That is, there are programmes, but only on paper. Most important, capital construction is not being financed. Maybe such a state of affairs would surprise Governor Yurevich, but if this summer’s heat is repeated, the waste lake of Karachai could completely dry out and the wind will again begin to spread radioactive dust from the denuded banks as happened in 1967. Moreover, radionuclides from Lake Karachai seep into underground water tables. According to evaluations in Bellona’s Red Report, the volume of seeped liquid radioactive waste is already some 4 million cubic metres, and the area of the contact zone of their spread is approximately 10 square kilometres.

Import of foreign waste

Governor Yurvich’s remarks elicited a storm of protest against plans to bring spent nuclear fuel from German research reactors to Mayak for so-called reprocessing.

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Region. Many countries are competing with us in the area of reprocessing spent nuclear fuel. By all appearances, the competitors are heating up a few environmentalists,” Yurevich said.

“The nuclear industry is misleading Yurevich relative to the procedures of reprocessing spent nuclear fuel, and therefore he is not extolling it, and it is not that prestigious,” said Kutepova. “And even if the Germans take their reprocessed products, a hundred times a greater quantity of liquid radioactive waste will be left at Mayak.”

The problem with reprocessing spent nuclear fuel is that the results of the chemical process of separating uranium and plutonium from spent nuclear fuel forms huge amounts of liquid radioactive waste. One ton of spent nuclear fuel can produce 200 tons of mid level activity waste and up to 2000 tons of low activity waste. And it is exactly this waste that gets dumped into lakes and rivers in the Urals.

It would seem that one could boil off this waste or vitrify it, but that is complex and expensive. For Governor Yurevich’s sake, Rostekhnadzor’s date on the vitrification ovens at Mayak should be laid out: only one of the four is in working condition. “The condition of the electric vitrification ovens for liquid waste – currently the EP-500/1-r oven, the EP-500/2 oven, and EP/500/3 oven for the vitirfication of liquid waste are in a state of arrested load. The EP-500/4 is in operation.”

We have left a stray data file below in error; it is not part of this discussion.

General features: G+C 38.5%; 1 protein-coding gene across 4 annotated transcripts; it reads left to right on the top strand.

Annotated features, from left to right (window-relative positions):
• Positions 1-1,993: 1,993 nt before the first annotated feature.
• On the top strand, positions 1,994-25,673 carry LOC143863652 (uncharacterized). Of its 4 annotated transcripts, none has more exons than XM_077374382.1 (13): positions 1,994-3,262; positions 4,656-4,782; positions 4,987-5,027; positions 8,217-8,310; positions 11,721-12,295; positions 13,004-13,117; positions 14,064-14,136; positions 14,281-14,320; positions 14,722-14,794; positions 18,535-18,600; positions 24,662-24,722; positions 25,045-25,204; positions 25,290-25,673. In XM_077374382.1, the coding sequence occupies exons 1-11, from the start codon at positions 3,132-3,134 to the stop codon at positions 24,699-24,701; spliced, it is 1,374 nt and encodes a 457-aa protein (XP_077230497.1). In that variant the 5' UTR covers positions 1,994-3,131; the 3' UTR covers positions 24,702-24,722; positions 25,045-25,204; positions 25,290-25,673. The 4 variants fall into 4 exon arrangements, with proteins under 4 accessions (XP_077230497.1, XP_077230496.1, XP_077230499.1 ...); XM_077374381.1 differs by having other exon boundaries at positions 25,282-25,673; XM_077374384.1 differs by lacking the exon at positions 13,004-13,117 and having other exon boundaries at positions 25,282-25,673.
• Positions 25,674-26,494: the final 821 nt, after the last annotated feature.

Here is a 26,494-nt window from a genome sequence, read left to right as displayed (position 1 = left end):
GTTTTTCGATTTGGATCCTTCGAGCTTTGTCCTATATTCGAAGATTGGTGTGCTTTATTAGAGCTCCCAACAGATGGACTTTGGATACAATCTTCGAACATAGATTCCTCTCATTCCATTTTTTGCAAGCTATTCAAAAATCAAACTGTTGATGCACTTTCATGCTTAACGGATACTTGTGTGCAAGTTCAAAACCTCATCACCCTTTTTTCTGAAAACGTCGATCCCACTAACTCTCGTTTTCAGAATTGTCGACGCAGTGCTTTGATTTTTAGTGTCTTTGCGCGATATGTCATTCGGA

The situation with solid radioactive waste is also complicated. Rostekhnadzor confirms that, “At many enterprises of the nuclear fuel cycle there currently is a lack of installations for the conditioning of solid radioactive waste. Packs of solid radioactive waste passed on for storage frequently do not meet safety criteria established by normative documents. The period for storage of solid radioactive waste is not established. It is necessary to create reprocessing installations for solid radioactive waste. This is specifically so for Mayak.”

What does Yurevich need Mayak for?

The problem of safe management of nuclear waste has not been solved anywhere in the world, and it has not been solved at Mayak. Sending foreign waste to Mayak is a way to hide waste far from civilization, from oversight, from qualified control, including public control.

Governor Yurevich has either been poorly informed or misinformed by the nuclear industry. He is obliged to recall that it was at Mayak on September 29, 1957 that a horrifying nuclear catastrophe occurred. The assertion that reprocessing spent nuclear fuel is less dangerous than a nuclear power plant allows one to draw conclusions about the incompetence or the biases of the Governor. And such a situation could lead to a repeat of the tragedy of 1957.